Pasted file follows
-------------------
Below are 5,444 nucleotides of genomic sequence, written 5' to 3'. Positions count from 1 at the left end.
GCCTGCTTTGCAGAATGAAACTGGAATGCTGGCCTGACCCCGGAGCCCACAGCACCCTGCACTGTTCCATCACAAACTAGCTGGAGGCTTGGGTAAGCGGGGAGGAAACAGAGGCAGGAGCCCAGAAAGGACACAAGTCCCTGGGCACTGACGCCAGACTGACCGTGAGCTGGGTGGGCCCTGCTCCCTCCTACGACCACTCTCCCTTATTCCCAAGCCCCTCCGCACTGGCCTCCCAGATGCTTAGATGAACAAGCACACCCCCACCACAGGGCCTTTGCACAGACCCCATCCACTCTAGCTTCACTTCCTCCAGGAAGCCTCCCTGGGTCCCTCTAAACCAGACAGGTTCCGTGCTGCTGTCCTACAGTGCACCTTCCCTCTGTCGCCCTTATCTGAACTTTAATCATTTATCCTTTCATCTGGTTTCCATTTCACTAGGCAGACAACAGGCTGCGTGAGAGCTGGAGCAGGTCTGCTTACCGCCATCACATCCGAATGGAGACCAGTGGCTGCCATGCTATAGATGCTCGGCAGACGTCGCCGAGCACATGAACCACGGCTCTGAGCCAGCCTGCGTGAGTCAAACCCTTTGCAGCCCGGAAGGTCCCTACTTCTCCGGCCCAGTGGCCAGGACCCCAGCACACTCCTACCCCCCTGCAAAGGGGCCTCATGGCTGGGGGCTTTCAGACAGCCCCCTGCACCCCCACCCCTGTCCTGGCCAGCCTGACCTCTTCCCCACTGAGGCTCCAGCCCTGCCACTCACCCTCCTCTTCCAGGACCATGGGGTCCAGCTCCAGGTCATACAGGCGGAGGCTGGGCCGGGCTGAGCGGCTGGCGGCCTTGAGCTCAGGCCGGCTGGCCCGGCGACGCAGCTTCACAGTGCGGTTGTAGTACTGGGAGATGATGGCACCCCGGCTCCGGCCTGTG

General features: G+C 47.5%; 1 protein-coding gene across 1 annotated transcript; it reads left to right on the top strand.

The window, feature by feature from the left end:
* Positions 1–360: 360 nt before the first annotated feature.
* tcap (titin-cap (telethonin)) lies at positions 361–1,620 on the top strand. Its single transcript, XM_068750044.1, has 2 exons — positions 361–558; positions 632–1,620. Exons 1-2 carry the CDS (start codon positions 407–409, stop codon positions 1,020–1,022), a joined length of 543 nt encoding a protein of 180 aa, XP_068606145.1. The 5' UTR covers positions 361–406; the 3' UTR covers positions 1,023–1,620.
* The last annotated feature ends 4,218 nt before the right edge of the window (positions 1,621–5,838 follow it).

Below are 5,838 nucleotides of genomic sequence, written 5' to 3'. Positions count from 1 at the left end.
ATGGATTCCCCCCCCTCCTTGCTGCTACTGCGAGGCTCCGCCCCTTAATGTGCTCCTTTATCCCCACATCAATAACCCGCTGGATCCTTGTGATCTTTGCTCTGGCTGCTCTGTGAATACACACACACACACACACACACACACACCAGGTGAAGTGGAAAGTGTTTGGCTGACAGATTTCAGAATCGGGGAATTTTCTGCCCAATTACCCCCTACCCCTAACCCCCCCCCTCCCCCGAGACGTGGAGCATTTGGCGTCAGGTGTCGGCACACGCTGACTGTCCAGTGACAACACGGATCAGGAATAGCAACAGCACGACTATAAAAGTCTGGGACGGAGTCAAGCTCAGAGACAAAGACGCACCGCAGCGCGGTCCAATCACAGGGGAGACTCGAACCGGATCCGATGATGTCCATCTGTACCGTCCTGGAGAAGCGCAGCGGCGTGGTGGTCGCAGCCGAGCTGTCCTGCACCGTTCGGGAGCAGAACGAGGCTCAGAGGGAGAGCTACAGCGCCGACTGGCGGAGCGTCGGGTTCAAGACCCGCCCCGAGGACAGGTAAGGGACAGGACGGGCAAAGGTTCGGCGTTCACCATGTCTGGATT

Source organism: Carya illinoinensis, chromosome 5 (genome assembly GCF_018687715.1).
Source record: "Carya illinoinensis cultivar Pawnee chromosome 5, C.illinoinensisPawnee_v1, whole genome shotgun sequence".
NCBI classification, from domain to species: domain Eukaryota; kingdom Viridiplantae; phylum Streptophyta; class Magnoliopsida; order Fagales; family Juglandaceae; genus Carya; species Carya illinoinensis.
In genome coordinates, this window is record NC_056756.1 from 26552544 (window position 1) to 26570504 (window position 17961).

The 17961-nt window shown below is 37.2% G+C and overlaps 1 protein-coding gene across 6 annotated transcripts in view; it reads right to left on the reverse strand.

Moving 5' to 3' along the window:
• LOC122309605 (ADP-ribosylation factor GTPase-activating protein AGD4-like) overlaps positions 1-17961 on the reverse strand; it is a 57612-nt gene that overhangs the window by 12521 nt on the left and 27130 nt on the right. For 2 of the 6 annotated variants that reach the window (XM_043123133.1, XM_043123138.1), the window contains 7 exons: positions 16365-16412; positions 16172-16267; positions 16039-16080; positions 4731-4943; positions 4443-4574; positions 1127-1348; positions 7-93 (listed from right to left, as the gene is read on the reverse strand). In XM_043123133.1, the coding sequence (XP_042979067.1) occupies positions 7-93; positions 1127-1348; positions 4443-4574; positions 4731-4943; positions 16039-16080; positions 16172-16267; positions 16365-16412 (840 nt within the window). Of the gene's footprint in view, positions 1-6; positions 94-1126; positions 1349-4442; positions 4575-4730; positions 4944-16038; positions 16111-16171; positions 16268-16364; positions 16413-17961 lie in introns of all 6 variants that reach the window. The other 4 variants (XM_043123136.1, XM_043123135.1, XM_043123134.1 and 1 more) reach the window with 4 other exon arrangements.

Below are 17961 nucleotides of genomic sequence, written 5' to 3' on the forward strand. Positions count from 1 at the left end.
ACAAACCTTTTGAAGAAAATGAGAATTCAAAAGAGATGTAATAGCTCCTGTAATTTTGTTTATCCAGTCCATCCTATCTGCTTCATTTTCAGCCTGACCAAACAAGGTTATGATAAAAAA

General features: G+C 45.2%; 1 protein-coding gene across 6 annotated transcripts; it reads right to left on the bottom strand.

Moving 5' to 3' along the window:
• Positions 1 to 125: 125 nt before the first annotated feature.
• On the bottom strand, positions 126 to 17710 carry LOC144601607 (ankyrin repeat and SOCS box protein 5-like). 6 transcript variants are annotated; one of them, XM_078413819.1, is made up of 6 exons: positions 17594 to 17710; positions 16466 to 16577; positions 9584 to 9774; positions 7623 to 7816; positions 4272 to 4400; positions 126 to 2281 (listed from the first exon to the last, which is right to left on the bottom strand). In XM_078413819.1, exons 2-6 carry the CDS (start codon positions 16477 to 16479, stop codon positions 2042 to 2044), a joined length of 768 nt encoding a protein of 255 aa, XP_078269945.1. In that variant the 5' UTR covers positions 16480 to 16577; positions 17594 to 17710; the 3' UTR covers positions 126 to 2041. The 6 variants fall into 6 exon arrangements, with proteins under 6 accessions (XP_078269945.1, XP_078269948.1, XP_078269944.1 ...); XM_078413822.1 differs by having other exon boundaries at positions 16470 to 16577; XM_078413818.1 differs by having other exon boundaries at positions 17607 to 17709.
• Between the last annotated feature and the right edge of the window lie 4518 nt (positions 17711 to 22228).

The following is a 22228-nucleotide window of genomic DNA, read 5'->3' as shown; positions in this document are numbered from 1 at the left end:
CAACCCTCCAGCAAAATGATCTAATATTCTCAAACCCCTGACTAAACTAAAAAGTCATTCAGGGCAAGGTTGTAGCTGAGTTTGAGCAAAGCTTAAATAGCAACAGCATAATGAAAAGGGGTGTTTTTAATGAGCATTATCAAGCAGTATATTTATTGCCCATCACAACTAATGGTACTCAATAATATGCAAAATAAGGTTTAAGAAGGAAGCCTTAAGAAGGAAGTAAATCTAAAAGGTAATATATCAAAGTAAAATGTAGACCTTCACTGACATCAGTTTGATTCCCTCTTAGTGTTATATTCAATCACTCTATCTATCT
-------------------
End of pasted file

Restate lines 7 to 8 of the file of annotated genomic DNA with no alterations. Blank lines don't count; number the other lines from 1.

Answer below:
* The last annotated feature ends 4,218 nt before the right edge of the window (positions 1,621–5,838 follow it).

Below are 5,838 nucleotides of genomic sequence, written 5' to 3'. Positions count from 1 at the left end.